Comparison Of All The Light We Cannot See By Anthony Doerr

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The story story, The Bowmen by Arthur Machen and All the Light we Cannot See by Anthony Doerr are similar due to the experience of war between the characters in each story. First of all, both stories relate to each other because they both take place during significant wars in history, WWI and WWII. These wars have shaped human history and made the universe what it is today. Furthermore, both of these writings establish resemblance because of the repercussions the characters have about the war. All of the characters see the war in a pessimistic and unfavorable way, as a result of the bereavement and melancholy thats been generated. Finally, the readings integrate by showcasing Germany as well as the soldiers were present in both stories. The …show more content…

In the war. ‘Got a bit of gas in the head’ is how they used to say it. Afterwards he saw things.’” (Doerr 111) This quote reinforces that the writings are similar because in All the Light we Cannot see by Anthony Doerr, the uncle has lived through WWI, as well as the soldiers in, The Bowmen by Arthur Machen. Furthermore, the stories implement comparison because of the reference to gas. Gas was used as a weapon of mass casualties which is brought up in both readings. Finally, both stories imply a relationship due to the unlikely support the soldiers recieve. In The Bowmen by Arthur Machen, the soldiers gain support from former king st. George, and in All the Light we Cannot See by Anthony Doerr, Marie-Laure’s uncle gains reinforcement when his brother speaks to him in his alluring voice in the trenches to keep his brother serene. In summary, The story story, The Bowmen by Arthur Machen and All the Light we Cannot See by Anthony Doerr are strikingly alike each other because of the characters and their experiences and opinions on …show more content…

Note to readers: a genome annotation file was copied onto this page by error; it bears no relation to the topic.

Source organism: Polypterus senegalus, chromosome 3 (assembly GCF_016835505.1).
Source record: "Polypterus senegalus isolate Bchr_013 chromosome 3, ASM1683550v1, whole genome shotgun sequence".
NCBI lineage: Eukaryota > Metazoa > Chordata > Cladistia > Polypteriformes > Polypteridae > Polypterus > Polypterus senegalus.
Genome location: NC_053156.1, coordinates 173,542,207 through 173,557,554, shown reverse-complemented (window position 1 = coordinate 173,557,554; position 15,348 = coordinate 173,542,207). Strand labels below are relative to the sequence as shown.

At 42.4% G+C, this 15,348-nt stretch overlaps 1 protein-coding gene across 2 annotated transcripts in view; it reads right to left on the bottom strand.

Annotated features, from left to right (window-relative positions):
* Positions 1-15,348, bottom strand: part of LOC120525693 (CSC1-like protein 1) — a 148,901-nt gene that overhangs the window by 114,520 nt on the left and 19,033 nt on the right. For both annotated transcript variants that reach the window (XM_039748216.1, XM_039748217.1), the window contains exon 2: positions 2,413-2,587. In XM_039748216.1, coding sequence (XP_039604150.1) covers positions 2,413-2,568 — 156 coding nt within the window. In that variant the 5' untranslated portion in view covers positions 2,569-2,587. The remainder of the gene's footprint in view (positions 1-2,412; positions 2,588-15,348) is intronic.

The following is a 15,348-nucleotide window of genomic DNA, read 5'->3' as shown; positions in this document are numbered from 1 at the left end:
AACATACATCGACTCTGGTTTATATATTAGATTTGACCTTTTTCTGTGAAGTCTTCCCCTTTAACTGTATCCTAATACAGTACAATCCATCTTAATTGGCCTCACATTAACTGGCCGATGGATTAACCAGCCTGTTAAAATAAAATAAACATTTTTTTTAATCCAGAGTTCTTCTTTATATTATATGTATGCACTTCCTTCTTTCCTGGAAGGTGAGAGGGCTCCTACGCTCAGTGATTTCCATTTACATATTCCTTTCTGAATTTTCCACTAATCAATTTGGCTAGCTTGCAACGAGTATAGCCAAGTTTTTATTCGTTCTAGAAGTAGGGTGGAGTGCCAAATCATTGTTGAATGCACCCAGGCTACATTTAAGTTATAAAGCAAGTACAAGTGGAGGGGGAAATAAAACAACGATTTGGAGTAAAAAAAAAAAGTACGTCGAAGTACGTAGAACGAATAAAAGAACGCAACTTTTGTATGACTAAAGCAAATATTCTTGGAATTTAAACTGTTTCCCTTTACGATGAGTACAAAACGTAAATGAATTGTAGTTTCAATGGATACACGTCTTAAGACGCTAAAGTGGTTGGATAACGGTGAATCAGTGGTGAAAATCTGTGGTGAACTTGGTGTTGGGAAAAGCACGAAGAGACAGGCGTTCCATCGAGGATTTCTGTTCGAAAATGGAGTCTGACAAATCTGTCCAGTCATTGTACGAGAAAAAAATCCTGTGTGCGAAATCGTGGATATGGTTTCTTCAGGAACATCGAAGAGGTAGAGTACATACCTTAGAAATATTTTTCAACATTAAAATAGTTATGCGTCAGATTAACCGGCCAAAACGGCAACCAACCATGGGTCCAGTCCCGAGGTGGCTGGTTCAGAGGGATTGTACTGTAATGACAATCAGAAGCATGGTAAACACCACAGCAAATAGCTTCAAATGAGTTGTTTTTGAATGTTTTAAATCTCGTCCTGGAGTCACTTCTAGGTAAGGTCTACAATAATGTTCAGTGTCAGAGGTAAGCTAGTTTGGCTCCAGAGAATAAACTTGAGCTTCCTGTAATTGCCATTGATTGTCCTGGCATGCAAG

First of all, the writings are extremely different because in the story story, The Bowmen by Arthur Machen, the author highlights that the main characters are soldiers, unlike the main characters in All the Light we Cannot See by Anthony Doerr, whom are children. Furthermore, the writings differentiate because in All the Light we Cannot See, the novel follows the characters through years upon years of their lives, while the short story follows the soldiers for a mere estimated hours during a battle against Germany. Finally, the readings contrast because of the characters involvement in the war. In the novel by Anthony Doerr, the characters are citizens who’s neighborhoods and homes have been destroyed and are seeking shelter. Adversely, in the short story by Arthur Machen, the characters are on the battlefront, contending the enemy. The arguments in favor of promoting the discrepancy between the two writings can be evaluated through diverse and plentiful quotes. “Marie-Laure LeBlanc stands alone in her bedroom… ...she closes the shutters and relatches the window. Every second airplanes draw closer; every second is a second lost.” (Doerr 12) The quote generates the disparity between the two readings because of the technological advancements amidst the wars. In WWII, the quote shows bombers are

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